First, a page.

At times I felt like the Apostles crossing the tempest-tossed Sea of Galilee while Jesus slept. I felt that my faith, like theirs, had begun to falter, and I too wondered, “Carest thou not that [I] perish?” (Mark 4:38). I believed that Jesus had indeed rebuked the raging wind and waves long ago, but as my trials intensified, it became hard for me to trust that He would calm my storms.

One day a school administrator asked me to explain my concerns to the entire faculty and staff at a diversity-training meeting. As I prepared for this presentation, my personal prayers, scripture study, and temple attendance became increasingly sincere, and I felt the Spirit guiding me to know what to say.

When the time came to address my colleagues, I took courage from the words of the Prophet Joseph Smith: “Let us cheerfully do all things that lie in our power; and then may we stand still, with the utmost assurance, to see the salvation of God, and for his arm to be revealed” (D&C 123:17).

As I spoke, I felt the Spirit fill me with peace and power. I bore witness of God’s great love for His children and of their divine nature, amazing potential, and eternal worth. I taught that God’s commandments demonstrate His love because they provide the path to the greatest happiness. And I declared that Jesus Christ can heal wounds of both nature and nurture.

Before I knew it, my 30 minutes of allotted time had passed. I backed slowly away from the podium, gathered my papers, and looked up. A sacred stillness filled the room. Some people were smiling and others were crying. Teachers who held opposing views thanked me for my courage and conviction. One colleague confessed that she had been touched by a “special spirit” as I spoke. Others told me they had never heard such a sensitive and respectful articulation of such beliefs and that my words had helped them see that the school’s curriculum needed to change.

The Master, who had calmed the raging tempest by commanding, “Peace, be still” (Mark 4:39) had done it again—this time for me!

Through this experience, I learned that we are never alone when we stand for truth. The Lord’s help is ever near. As He promised, “I will go before your face. I will be on your right hand and on your left, and my Spirit shall be in your hearts, and mine angels round about you, to bear you up” (D&C 84:88).

With my whole soul, I testify that He is a God of deliverance. I know this truth because He rescued me. He calmed my storms.

My Answer Came from Conference

Sara Magnussen Fortes, São Paulo, Brazil

In 2006 I was taking an anthropology class at a Catholic college. Our teacher assigned us to conduct research about a particular religion and present it to the rest of the class. I chose to make my presentation about The Church of Jesus Christ of Latter-day Saints—after all, I had been a member for 21 years. I knew this would be a rare and marvelous opportunity to share what I believed with 40 colleagues and friends.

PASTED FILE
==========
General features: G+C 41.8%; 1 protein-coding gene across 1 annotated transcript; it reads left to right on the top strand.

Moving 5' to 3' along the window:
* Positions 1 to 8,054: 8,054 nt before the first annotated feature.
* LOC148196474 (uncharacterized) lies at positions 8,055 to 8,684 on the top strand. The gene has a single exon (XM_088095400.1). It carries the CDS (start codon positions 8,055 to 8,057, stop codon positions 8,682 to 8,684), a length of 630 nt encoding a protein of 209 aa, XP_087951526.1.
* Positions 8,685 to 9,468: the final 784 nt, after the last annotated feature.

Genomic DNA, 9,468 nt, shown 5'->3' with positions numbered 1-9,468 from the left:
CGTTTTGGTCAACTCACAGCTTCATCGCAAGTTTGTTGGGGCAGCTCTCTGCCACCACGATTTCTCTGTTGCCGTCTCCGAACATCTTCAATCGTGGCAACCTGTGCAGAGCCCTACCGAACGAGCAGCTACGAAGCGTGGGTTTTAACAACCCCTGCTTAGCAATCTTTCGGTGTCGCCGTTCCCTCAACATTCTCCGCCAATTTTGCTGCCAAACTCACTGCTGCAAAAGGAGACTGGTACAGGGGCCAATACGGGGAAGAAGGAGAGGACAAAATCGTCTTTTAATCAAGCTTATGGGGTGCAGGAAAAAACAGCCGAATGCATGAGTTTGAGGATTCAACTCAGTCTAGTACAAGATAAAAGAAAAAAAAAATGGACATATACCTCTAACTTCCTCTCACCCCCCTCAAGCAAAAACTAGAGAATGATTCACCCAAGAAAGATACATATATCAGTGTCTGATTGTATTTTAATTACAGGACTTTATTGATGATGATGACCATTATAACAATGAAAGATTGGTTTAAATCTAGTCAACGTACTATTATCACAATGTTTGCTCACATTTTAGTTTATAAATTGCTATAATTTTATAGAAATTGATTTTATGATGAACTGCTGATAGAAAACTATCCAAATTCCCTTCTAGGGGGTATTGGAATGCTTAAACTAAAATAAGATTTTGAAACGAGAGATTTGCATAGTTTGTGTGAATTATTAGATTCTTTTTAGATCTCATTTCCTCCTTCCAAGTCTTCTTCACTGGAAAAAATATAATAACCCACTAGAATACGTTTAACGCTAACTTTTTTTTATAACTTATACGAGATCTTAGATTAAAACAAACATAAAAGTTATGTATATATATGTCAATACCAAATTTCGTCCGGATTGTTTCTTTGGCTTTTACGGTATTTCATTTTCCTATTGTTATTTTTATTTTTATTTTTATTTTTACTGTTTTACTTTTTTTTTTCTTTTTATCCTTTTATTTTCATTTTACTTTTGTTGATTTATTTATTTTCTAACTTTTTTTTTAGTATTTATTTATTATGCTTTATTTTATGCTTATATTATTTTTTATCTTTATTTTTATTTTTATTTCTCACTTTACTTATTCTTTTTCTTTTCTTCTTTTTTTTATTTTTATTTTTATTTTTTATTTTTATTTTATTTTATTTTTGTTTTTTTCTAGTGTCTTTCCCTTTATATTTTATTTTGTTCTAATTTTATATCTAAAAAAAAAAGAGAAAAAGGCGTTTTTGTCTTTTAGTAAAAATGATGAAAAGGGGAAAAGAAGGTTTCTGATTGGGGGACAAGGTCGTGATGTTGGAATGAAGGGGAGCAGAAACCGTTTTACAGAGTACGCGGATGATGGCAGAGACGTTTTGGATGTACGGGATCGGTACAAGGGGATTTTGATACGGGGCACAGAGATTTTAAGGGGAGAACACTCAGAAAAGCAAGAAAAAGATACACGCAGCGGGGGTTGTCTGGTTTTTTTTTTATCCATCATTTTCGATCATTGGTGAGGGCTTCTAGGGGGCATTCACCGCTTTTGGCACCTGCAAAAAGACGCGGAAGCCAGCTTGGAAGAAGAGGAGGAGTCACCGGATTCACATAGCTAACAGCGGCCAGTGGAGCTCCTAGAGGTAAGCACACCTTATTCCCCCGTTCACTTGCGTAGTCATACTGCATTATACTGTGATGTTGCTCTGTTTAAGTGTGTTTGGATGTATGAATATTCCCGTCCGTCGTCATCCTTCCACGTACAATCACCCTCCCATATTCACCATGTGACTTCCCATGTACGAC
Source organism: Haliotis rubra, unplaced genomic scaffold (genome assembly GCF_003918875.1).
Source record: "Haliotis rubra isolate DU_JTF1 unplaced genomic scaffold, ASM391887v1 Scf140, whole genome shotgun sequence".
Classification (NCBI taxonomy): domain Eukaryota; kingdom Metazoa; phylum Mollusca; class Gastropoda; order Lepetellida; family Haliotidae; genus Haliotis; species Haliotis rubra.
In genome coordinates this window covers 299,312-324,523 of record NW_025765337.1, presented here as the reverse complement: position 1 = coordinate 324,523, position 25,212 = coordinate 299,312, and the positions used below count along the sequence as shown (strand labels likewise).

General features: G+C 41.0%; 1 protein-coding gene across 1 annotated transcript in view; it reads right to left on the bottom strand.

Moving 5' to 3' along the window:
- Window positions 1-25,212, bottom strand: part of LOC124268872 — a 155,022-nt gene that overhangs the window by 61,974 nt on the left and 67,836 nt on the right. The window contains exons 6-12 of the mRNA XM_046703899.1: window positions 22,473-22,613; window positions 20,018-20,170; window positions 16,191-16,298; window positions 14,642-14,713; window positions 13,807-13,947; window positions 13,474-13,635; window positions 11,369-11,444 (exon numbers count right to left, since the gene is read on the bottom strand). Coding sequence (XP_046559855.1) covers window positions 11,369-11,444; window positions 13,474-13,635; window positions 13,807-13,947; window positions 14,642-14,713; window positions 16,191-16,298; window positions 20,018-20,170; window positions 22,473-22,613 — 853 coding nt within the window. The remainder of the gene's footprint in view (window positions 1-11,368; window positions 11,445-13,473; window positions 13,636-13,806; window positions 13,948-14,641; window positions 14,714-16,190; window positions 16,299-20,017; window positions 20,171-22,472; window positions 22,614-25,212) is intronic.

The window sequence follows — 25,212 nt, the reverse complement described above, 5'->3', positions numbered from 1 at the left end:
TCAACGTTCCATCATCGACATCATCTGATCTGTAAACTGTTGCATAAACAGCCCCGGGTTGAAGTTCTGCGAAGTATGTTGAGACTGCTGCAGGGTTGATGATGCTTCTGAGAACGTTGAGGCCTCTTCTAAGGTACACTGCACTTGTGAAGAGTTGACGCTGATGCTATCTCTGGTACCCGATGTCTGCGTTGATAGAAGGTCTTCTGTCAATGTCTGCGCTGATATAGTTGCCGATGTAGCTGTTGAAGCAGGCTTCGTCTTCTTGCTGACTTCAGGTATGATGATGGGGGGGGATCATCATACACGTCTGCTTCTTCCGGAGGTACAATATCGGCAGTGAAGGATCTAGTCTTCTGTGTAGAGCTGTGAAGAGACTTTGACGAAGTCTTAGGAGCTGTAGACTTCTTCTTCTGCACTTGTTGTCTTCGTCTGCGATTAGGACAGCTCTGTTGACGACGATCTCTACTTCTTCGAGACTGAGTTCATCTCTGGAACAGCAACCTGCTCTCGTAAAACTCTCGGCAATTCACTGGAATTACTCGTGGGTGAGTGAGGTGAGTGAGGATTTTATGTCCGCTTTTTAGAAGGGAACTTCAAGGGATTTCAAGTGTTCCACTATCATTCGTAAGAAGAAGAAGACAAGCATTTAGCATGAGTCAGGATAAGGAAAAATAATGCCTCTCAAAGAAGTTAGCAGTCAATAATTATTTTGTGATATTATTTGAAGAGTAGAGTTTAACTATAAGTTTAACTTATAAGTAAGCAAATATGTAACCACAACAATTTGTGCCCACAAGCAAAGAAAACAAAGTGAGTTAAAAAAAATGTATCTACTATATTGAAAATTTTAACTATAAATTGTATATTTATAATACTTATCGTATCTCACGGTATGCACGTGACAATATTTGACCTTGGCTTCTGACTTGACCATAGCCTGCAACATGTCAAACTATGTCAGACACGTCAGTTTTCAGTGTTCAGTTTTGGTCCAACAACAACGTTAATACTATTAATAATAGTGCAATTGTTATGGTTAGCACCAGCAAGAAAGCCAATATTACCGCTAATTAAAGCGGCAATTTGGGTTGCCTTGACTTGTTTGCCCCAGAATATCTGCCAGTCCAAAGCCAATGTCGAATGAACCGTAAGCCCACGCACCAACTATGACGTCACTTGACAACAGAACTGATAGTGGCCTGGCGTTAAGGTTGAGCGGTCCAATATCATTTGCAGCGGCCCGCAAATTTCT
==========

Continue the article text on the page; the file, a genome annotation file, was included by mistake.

During the two months I had to prepare my presentation, I struggled to find a simple way to present the doctrines I hold dear in a way that my classmates would understand. I wasn’t sure what points I should make or how I should make them. When my presentation was a week away, I still didn’t know what to do. In desperation, I prayed and asked for the Lord’s help.

My answer came in the form of general conference, which was held that weekend. During the April 2006 conference, President James E. Faust (1920–2007), Second Counselor in the First Presidency, gave a talk titled “The Restoration of All Things.”1 I felt the Holy Ghost confirm that the truths President Faust shared—and the way he shared them—were a pattern I could follow in giving my presentation.

I downloaded a copy of the talk from the Internet following conference and used it as the basis for preparing a slideshow presentation, which I delivered the next week. I had been allotted 20 minutes, but because of all the questions my teacher and classmates posed, the presentation lasted 40 minutes—the entire duration of the class.

When I finished, our teacher pointed out that none of his students had ever made such a good presentation. He gave me a high grade and told me that the only reason I didn’t get a perfect score on my presentation was because I hadn’t shown impartiality to the theme.

I later shared with the teacher the Liahona web page, where he could find President Faust’s talk and others he might find helpful. I also gave him a copy of the Book of Mormon and asked him to read it, inviting him to talk with me afterward.

I was grateful to learn that the presentation had influenced some of the students as well. Throughout the rest of the year, I saw evidence of the difference it had made in their lives. One of them even received the missionaries in his home, which gave us a great opportunity to continue our conversation about the gospel of Jesus Christ.

I am grateful for the opportunity I had to share my beliefs with my classmates. But more important, I am grateful that I came to learn that the Lord answers our heartfelt prayers through the words of modern prophets and apostles.


  •   1.

    See James E. Faust, “The Restoration of All Things,” Liahona and Ensign, May 2006, 61–62, 67–68.